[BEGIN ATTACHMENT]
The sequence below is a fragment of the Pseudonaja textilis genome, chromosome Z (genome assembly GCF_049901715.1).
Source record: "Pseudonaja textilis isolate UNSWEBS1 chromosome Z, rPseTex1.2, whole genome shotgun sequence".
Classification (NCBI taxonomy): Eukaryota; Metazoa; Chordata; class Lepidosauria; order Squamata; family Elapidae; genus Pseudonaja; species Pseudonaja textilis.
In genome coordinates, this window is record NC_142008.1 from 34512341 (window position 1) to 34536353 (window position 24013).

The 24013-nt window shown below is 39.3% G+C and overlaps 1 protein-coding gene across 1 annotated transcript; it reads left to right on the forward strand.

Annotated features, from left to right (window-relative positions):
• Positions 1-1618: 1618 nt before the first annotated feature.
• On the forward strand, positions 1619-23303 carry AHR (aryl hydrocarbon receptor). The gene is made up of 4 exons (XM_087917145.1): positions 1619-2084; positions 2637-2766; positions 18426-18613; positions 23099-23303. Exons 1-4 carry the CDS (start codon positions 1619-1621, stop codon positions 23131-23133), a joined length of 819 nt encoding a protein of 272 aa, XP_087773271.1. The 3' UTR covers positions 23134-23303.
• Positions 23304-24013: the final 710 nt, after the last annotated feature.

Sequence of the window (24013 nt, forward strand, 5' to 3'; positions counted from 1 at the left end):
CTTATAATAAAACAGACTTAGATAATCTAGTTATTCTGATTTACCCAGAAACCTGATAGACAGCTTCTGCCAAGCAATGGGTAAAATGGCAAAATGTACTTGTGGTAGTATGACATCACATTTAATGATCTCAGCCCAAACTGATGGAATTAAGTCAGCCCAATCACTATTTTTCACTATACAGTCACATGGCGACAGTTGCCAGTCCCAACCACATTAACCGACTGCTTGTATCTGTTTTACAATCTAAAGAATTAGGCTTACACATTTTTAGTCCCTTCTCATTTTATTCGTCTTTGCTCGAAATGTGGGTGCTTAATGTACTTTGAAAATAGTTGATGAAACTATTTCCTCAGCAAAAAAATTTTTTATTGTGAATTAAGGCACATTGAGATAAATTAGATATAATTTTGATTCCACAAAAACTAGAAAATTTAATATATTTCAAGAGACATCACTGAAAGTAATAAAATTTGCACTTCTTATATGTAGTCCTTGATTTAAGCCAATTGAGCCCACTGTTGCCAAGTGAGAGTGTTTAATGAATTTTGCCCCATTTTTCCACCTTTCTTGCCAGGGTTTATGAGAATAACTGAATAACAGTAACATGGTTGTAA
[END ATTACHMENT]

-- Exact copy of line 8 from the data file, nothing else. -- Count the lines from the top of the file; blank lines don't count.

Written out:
• On the forward strand, positions 1619-23303 carry AHR (aryl hydrocarbon receptor). The gene is made up of 4 exons (XM_087917145.1): positions 1619-2084; positions 2637-2766; positions 18426-18613; positions 23099-23303. Exons 1-4 carry the CDS (start codon positions 1619-1621, stop codon positions 23131-23133), a joined length of 819 nt encoding a protein of 272 aa, XP_087773271.1. The 3' UTR covers positions 23134-23303.